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Biodegradation in water: screening tests

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Reference
Endpoint:
biodegradation in water: ready biodegradability
Type of information:
experimental study
Adequacy of study:
key study
Study period:
2018-01-31
Reliability:
1 (reliable without restriction)
Rationale for reliability incl. deficiencies:
guideline study
Qualifier:
according to
Guideline:
OECD Guideline 301 D (Ready Biodegradability: Closed Bottle Test)
Version / remarks:
1992
Deviations:
yes
Remarks:
Please refer to "Principles of method"
Qualifier:
according to
Guideline:
EU Method C.4-E (Determination of the "Ready" Biodegradability - Closed Bottle Test)
Version / remarks:
1992
Deviations:
yes
Remarks:
Please refer to "Principles of method"
Qualifier:
according to
Guideline:
ISO 10707 Water quality - Evaluation in an aqueous medium of the "ultimate" aerobic biodegradability of organic compounds - Method by analysis of biochemical oxygen demand (closed bottle test)
Version / remarks:
1994
Deviations:
yes
Remarks:
Please refer to "Principles of method"
Qualifier:
according to
Guideline:
other: Revised introduction to the OECD guidelines for testing of chemicals, section 3, Part 1: Principles and strategies related to the testing of degradation of organic chemicals, Paris Cedex, France.
Version / remarks:
2006
Deviations:
no
Principles of method if other than guideline:
Slight modifications to the guidelines:

a) ammonium chloride was omitted from the medium to prevent oxygen consumption due to nitrification (omission does not result in nitrogen limitation as shown by the biodegradation of the reference compound)

b) river water instead of an effluent/extract/mixture was used as inoculum.
GLP compliance:
yes (incl. certificate)
Oxygen conditions:
aerobic
Inoculum or test system:
natural water: freshwater
Details on inoculum:
- Source of inoculum:
River water was sampled from the Rhine near Heveadorp, The Netherlands (03-01-2018). The nearest plant (Arnhem-Zuid) treating domestic wastewater biologically was 3 km upstream.
Duration of test (contact time):
28 d
Initial conc.:
2 mg/L
Parameter followed for biodegradation estimation:
O2 consumption
Details on study design:
TEST CONDITIONS
- Composition of medium:
10 bottles containing river water only
10 bottles containing river water and silica gel
10 bottles containing silica gel with test item
6 bottles containing silica gel and the reference substances (sodium actetate)
10 bottles containing silica gel only

- Additional substrate: The river water used in the Closed Bottle test was spiked per liter of water with 8.5 mg KH2PO4, 21.75 mg K2HPO4, 33.4 mg Na2HPO4·2H2O, 22.5 mg MgSO4·7H2O, 27.5 mg CaCl2, 0.25 mg FeCl3·6H2O. Ammonium chloride was not added to the river water to prevent nitrification.

- Solubilising agent: not applicable
Accurate administering of the test substance was accomplished by preparing a solid stock of 3.0 mg of the test substance per g of silica gel in a 50-mL serum flask. Only part of the top layer of the silica gel was brought into contact with the test substance. The serum flask was closed with a screw top and the content was mixed vigorously. Subsequently, 0.20 g of silica gel with the test substance was added to the test bottles. The resulting concentration of test substance in the bottles was 2.0 mg/L. Next the bottles were filled with nutrient medium with inoculum and closed. The reference substance (sodium acetate) was added to the bottles using a stock solution of 1.0 g/L.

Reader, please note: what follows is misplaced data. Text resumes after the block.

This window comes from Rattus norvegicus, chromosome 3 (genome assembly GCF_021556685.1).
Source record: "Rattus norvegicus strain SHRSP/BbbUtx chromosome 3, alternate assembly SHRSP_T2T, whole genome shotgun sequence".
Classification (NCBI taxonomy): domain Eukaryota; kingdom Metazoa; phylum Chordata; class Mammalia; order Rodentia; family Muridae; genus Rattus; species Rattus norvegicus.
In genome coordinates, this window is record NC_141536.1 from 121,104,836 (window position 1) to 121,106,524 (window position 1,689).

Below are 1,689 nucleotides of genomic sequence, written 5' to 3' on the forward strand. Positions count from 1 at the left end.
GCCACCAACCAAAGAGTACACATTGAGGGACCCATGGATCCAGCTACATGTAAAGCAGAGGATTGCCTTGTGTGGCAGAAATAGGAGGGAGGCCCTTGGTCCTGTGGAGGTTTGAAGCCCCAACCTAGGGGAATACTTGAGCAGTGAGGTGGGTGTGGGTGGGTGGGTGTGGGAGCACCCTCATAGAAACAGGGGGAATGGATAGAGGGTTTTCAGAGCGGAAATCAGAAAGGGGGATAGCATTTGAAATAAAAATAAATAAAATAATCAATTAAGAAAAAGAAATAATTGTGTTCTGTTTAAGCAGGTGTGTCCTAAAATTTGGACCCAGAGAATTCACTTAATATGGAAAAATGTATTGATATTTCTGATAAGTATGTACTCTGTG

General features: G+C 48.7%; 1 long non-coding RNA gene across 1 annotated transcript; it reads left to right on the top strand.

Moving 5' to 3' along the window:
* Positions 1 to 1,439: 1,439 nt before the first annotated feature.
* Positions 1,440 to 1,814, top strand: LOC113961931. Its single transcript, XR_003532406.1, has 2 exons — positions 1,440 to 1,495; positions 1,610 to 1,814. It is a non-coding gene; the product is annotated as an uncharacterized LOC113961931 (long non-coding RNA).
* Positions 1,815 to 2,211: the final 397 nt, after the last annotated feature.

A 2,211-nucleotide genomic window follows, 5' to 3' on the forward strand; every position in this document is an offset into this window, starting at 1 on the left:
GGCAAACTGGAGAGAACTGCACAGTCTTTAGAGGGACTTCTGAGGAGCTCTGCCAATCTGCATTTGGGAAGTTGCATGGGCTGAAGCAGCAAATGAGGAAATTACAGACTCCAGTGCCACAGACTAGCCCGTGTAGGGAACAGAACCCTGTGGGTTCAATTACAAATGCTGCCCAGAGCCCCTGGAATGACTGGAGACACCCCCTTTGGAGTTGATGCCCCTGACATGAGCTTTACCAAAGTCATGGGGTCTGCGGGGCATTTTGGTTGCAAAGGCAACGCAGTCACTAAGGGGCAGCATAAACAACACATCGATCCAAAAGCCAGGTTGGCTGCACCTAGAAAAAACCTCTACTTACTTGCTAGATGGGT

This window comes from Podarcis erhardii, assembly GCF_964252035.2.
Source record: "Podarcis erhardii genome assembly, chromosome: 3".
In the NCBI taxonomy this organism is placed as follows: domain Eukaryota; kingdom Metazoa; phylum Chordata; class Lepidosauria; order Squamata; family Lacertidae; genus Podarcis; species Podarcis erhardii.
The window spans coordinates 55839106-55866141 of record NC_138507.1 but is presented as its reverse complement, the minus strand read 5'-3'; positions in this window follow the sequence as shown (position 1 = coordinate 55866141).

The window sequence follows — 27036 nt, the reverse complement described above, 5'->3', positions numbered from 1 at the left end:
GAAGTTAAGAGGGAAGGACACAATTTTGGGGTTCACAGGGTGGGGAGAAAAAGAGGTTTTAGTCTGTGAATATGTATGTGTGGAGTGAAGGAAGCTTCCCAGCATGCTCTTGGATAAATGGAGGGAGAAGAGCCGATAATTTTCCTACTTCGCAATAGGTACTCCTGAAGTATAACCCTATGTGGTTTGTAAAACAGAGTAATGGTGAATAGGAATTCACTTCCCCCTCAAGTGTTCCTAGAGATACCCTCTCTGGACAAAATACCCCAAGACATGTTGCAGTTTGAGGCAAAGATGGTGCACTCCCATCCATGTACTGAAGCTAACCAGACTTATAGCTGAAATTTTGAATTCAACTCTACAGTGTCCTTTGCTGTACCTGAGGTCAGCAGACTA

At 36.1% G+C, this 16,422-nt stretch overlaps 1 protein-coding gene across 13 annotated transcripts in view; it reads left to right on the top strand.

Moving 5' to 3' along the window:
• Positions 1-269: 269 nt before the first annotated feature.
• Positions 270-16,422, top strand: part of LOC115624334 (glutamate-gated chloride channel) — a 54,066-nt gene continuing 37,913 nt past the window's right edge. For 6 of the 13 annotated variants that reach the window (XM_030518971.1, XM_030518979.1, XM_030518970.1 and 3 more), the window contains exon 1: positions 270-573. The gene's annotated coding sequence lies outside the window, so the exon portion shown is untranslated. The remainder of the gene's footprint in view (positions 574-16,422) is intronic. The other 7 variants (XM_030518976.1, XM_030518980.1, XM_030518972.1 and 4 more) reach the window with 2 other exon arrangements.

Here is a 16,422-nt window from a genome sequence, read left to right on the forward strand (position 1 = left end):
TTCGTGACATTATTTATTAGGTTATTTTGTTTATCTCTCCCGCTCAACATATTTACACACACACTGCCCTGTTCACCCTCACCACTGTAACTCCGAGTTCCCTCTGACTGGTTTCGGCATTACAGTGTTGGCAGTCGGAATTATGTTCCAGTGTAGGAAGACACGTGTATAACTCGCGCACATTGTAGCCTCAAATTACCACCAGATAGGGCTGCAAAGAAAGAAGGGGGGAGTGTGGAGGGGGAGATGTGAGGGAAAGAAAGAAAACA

- Test temperature: 22.7 - 23.0 °C
- pH: 8.0
- pH adjusted: no
- Aeration of water: Each of the prepared solutions was dispensed into the respective group of BOD bottles so that all bottles were completely filled without air bubbles.
- Suspended solids concentration: River water without particles was used as inoculum. The particles were removed by sedimentation after 1 day while moderately aerating.
- Continuous darkness: yes

TEST SYSTEM
- Culturing apparatus: 0.30 L BOD bottles with glass stoppers
- Number of culture flasks/concentration: 10 per group; test item concentration was 2.0 mg/L
- Method used to create aerobic conditions: The river water was aerated for 7 days before use to reduce the endogenous respiration (van Ginkel and Stroo, 1992).

SAMPLING
- Sampling: Two duplicate bottles of all series were withdrawn for analyses of the dissolved oxygen concentration at day 7, 14, 21, and 28

CONTROL AND BLANK SYSTEM
- Inoculum blank: yes
- Abiotic sterile control: no
- Toxicity control: yes
- Other: Reference substance (sodium acetate)
Reference substance:
acetic acid, sodium salt
Key result
Parameter:
% degradation (O2 consumption)
Value:
65
Sampling time:
28 d
Results with reference substance:
87 % at day 14

Theoretical oxygen demand (ThOD)

The theoretical oxygen demand (ThOD) of the test substance is 2.4 g O2/g test substance. The ThOD of sodium acetate is 0.8 g/g.

Toxicity

Inhibition of the degradation of a well-degradable compound, e.g. sodium acetate by the test substance in the Closed Bottle test was not determined because possible toxicity of tert-butyl 2-ethylperoxyhexanoate to microorganisms degrading acetate is not relevant. Inhibition of the endogenous respiration of the inoculum by the test substance at day 7 was not detected (Table I). Therefore, no inhibition of the biodegradation due to the "high" initial test substance concentration is expected.